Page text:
Format mpeg4, Bitrate 7.277 mbps
This interview is part of a raw footage collection on Christian refugees in Sulaimaniya, Iraq.
- [0:00:00-0:02:13] Father Petzold: The entire refugee situation is nothing one has written down in his work contract. I was here for another reason. But when the people turned up, especially Christians I had known before, there was a moral obligation to welcome the refugees and take care of them. At the same time, it was very important to offer them a refuge where they felt at home and could identify with. They should have a secure place where they had a chance to reason whether they can build any new trust in this country of Iraq or if they wanted to emigrate later on. It is important to me that they don’t flee - as most of their fellow refugees. Most of them simply wanted to get away as far as possible; to Australia in many cases. You can’t get away any further than that. Out of all the 55 families who arrived here, only 5 left again for some other place. One to Erbil, others to Jordan, to Lebanon and to Turkey. Those who headed for Lebanon and Turkey already came back to this very place. To me, this demonstrates that they found a kind of security here at the monastery.
- [0:02:13 - 0:03:02] Father Petzold: As a center for refugees, we succeeded at giving people a moment of rest, of taking a deep breath and reflect about their plans to move to another country. How do they imagine their own future in another country? Make sure, they don’t just followed their flight instinct.
- [0:03:02 - 0:05:40] Father Petzold: For my mission here the existence of an authentic Christian community is also of great importance. It is important to preserve Eastern Christianity. Large parts of the Bible were written in Iraq, many people still speak Aramaic, or Surez as it is called locally, a language that reaches far into the life of Christ himself. If we lose those communities, we also lose some contact to the Holy Scripture as well as an instrument of interpretation of those texts. Every time we lose such history, it becomes a bit harder to understand our own religion. This is what ISIS is doing right now: destroying history. Both Christian and Islamic. With every tomb of an Islamic teacher they destroy a part of interpretation history of Islam. That way, it gets harder every time for a religion to focus on its essentials - same is valid for us Christians. If we lose the living example of the Eastern Christians who are culturally and linguistically the closest to the life of Jesus Christ, we lose an important element.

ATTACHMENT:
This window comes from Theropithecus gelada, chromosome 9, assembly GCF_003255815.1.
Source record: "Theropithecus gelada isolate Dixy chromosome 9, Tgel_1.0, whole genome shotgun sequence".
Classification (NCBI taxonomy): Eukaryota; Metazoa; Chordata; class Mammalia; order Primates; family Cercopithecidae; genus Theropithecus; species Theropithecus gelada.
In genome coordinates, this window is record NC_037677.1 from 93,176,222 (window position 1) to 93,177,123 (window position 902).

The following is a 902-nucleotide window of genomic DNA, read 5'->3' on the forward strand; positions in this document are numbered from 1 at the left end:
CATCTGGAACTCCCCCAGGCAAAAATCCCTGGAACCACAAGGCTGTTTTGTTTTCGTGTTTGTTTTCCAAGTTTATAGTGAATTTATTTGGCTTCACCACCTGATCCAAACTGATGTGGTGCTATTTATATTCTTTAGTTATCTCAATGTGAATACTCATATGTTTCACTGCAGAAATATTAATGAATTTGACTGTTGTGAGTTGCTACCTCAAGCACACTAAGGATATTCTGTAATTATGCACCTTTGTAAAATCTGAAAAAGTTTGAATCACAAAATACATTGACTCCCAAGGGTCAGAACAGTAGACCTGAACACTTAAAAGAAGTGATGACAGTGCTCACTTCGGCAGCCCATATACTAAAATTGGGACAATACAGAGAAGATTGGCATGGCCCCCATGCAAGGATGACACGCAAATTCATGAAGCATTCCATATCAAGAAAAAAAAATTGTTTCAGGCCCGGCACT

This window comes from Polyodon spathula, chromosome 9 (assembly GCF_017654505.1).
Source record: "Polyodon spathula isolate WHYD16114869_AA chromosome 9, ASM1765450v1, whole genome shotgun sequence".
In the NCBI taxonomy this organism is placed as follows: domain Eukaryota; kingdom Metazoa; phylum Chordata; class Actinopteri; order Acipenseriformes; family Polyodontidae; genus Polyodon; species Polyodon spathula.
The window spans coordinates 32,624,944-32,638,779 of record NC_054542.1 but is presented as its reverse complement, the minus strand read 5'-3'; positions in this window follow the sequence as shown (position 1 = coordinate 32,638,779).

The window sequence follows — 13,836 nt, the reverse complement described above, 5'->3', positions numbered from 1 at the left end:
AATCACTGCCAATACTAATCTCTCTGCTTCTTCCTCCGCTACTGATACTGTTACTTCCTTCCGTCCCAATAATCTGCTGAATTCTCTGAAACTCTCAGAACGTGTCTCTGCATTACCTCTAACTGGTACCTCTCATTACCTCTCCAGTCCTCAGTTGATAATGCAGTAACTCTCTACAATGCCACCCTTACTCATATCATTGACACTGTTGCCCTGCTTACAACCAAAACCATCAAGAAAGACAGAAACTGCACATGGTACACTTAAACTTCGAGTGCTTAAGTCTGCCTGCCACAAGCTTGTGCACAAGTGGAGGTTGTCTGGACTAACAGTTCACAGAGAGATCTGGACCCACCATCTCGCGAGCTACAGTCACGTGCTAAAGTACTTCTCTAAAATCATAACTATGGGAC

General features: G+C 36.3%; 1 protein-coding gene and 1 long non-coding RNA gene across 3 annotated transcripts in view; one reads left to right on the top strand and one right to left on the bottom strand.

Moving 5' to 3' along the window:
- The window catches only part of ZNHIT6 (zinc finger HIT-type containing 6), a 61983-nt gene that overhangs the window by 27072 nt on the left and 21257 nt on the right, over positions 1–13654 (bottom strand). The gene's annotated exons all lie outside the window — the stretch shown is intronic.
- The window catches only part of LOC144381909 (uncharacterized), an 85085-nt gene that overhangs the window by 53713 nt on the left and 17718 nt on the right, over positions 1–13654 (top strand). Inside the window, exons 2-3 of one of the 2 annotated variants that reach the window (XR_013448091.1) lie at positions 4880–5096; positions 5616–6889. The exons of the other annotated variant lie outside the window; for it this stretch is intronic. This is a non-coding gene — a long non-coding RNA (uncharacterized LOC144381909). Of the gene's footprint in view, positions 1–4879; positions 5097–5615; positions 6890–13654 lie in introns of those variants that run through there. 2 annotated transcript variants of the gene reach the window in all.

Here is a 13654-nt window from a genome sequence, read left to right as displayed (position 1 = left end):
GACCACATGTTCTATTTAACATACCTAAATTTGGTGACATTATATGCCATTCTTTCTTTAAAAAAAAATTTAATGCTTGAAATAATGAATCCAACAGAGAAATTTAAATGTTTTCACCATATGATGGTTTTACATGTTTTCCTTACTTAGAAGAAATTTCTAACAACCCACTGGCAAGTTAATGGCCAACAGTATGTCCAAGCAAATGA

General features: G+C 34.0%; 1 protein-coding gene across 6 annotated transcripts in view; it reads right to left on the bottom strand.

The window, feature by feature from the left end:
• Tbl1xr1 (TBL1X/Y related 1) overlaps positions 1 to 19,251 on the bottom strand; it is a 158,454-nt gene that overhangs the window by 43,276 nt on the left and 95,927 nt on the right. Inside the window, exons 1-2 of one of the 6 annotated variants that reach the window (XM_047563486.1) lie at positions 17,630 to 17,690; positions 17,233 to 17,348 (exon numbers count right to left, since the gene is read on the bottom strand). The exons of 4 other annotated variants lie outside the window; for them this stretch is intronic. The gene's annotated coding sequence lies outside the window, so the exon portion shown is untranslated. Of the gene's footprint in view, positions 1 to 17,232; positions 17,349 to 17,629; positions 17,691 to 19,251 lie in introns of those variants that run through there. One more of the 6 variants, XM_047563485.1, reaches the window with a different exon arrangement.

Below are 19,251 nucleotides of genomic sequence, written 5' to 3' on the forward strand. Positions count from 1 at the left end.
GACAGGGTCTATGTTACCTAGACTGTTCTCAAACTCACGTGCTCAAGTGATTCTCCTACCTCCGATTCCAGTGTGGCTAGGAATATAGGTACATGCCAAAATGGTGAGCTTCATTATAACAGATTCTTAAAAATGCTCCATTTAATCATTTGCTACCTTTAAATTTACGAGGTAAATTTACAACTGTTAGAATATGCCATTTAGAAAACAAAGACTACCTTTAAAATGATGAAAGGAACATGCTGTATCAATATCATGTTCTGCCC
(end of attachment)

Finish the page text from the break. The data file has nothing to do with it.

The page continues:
- [0:05:40 - 0:07:32] Father Petzold: I am sure it was the experience of [his Syrian home monastery] Mar Musa. We had thousands, tens of thousands of visitors. That way you gather a lot of experience. We also had our founder, Father Paolo [Dall’Oglio, who was abducted by ISIS in July 2013] who was very experienced as well. The mission of Mar Musa is hospitality among other things. Hospitality towards strangers and hospitality in an Islamic context. Maybe, if you live there as a novice, it makes you aware and open towards guests. Now it is hard to speak of them as guests after six months. Still, the idea of hospitality is essential if you want to house people for six months in your house, in your monastery.
- [0:07:32 - 0:08:58] Journalist: What gives you the strength to do this task? Father Petzold: Praying, especially praying together. Those little questions that sometimes come up and the attempts to figure out, as a group, what the Holy Scripture says. From time to time it gives you a little nudge, a little boost of energy that feels very good. If you live with so many people, especially if you are responsible for them, you sometimes need to withdraw from everything. I need to make sure that I have one day every week for myself. I usually walk the mountains around Sulaimaniya, take a good book, sometimes even take a not so good book - I prefer to have some kind of spiritual reading with me. Or to enjoy silence and nature.
- [0:08:58 - 0:12:37] Father Petzold: I stem from a family that abandoned religion around 1900, from a Berlin family. My entire family was politically active, so I had not much to do with the church. By accident, I ended up in Damascus and by accident as well, I travelled with a doctor to Mar Musa - originally to stay only for a weekend. Four visits later on, Father Paolo asked me to stay for a year and do spiritual research. That was 1994.The reason for my journey back then was to head to East Asia and get introduced to the different methods of meditation and Zen Buddhism. And when I was offered the one year stay at the monastery, I came to the conclusion - well, it’s a Christian monastery; the world is not perfect. I was not even considering to get involved with Christianity. Still, I had the feeling this was an interesting offer. It was much closer to my own history back in Europe compared with Zen Buddhism and this is why I decided to stay in Mar Musa for a year. After that year, on Easter 1996 I asked whether I could be baptized - and Father Paolo just told me how fitting this would be to celebrate Easter. Afterwards, I returned to Switzerland for some time to reflect what I actually wanted. I did not want to make that decision to become a monk in Mar Musa. Then, I returned and asked to become a monk - and this time Father Paolo just said “we’ll see”. One year as a postulate, three years as a novice followed. In 2000, I made my religious vows.